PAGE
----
My lovely sister and fellow blogger Chrissi Reads gives me books on a regular basis, and as she reads at the speed of light I have had to acquire a cupboard in my bedroom purely for her books. Unfortunately, with all my other books and huge TBR pile, I’m not getting through them as fast as I’d like so I would like to dedicate the month of December to reading books purely from the Chrissi Cupboard. I will obviously be reading my short story every week and our Kid-Lit and Banned books for the month of December, but I’m hoping the majority of books will be from this cupboard. Here are the first ten I am planning to read and review:

Asking For It – Louise O’Neill

The Kiss Of Deception (The Remnant Chronicles #1) – Mary E. Pearson

Prisoner Of Night And Fog (Prisoner Of Night And Fog #1) – Anne Blankman

Double Cross (Noughts & Crosses #4) – Malorie Blackman

Perfect Ruin (The Internment Chronicles #1) – Lauren DeStefano

In Darkling Wood – Emma Carroll

The Impossible Knife Of Memory – Laurie Halse Anderson

The Good Girl – Mary Kubica

Pointe – Brandy Colbert

Queen Of Shadows (Throne Of Glass #4) – Sarah J. Maas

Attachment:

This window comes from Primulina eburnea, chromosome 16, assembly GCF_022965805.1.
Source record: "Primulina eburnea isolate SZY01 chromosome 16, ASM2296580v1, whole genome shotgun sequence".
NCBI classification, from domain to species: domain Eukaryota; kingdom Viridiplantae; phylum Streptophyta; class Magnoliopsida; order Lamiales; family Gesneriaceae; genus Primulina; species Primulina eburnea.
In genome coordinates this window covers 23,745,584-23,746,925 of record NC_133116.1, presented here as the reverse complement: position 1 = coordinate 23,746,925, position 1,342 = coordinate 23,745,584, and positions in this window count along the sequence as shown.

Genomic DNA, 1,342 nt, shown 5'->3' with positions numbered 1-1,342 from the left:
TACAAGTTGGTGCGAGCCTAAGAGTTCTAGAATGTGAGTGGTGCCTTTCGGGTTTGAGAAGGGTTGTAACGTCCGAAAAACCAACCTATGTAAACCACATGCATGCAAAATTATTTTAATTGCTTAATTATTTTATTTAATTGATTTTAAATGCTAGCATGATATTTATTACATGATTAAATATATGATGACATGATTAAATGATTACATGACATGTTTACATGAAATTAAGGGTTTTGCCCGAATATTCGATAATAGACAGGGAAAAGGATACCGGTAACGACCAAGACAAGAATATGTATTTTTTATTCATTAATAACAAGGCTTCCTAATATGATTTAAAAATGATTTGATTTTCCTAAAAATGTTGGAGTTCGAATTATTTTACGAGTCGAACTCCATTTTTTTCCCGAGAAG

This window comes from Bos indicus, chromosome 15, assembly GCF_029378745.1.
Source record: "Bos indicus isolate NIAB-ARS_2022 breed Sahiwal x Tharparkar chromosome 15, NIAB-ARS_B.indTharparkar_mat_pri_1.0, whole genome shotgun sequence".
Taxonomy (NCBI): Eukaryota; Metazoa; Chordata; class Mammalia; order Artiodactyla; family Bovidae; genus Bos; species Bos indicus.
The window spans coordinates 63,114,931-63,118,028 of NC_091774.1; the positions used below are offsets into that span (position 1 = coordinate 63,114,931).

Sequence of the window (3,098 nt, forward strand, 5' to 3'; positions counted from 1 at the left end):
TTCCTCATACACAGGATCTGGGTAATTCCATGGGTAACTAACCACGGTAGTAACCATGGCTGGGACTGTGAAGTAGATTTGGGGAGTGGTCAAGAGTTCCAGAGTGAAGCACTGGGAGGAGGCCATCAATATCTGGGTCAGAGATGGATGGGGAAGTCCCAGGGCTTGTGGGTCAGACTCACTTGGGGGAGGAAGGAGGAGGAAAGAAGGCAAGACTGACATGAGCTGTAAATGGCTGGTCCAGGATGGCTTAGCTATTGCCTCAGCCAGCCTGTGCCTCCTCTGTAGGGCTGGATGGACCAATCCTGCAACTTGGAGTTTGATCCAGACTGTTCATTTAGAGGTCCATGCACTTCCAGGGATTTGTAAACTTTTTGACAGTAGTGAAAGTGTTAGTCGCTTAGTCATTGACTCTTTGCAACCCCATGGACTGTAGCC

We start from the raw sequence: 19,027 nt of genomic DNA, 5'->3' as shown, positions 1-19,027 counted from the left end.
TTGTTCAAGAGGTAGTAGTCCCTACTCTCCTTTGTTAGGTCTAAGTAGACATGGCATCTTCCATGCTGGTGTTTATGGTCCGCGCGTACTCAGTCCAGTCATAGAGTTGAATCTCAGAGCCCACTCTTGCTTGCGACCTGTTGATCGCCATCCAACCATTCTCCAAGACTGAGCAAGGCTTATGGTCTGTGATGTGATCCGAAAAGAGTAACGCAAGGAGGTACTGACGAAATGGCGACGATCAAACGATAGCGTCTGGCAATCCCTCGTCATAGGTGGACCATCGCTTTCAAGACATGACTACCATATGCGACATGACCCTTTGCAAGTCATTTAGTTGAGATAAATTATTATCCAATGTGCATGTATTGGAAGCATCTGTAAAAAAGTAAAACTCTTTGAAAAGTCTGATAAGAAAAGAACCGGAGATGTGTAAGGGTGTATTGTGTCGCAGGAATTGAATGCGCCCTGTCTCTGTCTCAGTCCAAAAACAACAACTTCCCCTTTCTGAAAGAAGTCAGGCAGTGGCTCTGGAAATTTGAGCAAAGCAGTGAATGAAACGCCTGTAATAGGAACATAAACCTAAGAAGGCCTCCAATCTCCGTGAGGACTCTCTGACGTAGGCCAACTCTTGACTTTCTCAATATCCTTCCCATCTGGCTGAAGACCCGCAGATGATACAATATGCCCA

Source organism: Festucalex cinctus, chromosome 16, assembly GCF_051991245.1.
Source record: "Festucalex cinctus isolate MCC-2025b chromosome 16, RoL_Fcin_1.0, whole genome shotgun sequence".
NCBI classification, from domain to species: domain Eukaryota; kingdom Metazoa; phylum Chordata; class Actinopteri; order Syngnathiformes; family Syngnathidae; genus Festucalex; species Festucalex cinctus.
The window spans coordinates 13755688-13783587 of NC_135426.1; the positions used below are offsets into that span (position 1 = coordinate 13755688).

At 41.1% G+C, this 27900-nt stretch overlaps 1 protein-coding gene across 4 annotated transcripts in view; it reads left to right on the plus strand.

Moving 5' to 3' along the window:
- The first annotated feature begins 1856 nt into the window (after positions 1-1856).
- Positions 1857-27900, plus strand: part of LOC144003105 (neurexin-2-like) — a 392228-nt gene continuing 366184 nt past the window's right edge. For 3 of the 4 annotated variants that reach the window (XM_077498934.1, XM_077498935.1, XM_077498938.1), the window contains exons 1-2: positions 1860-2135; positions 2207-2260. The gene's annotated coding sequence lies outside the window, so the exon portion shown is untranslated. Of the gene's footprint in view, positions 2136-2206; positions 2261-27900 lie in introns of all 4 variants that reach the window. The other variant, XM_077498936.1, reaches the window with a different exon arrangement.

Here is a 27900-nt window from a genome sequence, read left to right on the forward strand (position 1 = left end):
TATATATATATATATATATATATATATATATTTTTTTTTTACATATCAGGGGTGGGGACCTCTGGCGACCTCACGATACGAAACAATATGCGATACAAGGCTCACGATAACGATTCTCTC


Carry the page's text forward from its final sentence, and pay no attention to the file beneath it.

As usual, I’m carrying on with a couple of series, finishing one (the Malorie Blackman) and starting others! My other Chrissi Cupboard Months so far have been pretty strong but I think this one is the strongest yet. I’m most excited for Asking For It and carrying on the Throne of Glass series as I’m absolutely smitten with it, but I have a funny feeling that I’m going to enjoy the Mary E. Pearson book a lot more than expected from what Chrissi has been gushing about it. She knows my tastes pretty well and I trust her judgement! I’ve also loved what I’ve read from Emma Carroll so far (review for Frost Hollow Hall and The Girl Who Walked On Air coming soon) so I’m very excited to read In Darkling Wood. A brilliant month ahead, wouldn’t you agree?

Fever (The Chemical Garden #2) – Lauren DeStefano

Published December 28, 2014 by bibliobeth

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What’s it all about?:

Rhine and Gabriel have escaped the mansion, but danger is never far behind.

Running away brings Rhine and Gabriel right into a trap, in the form of a twisted carnival whose ringmistress keeps watch over a menagerie of girls. Just as Rhine uncovers what plans await her, her fortune turns again. With Gabriel at her side, Rhine travels through an environment as grim as the one she left a year ago – surroundings that mirror her own feelings of fear and hopelessness.

The two are determined to get to Manhattan, to relative safety with Rhine’s twin brother, Rowan. But the road there is long and perilous – and in a world where young women only live to age twenty and young men die at twenty-five, time is precious. Worse still, they can’t seem to elude Rhine’s father-in-law, Vaughn, who is determined to bring Rhine back to the mansion…by any means necessary.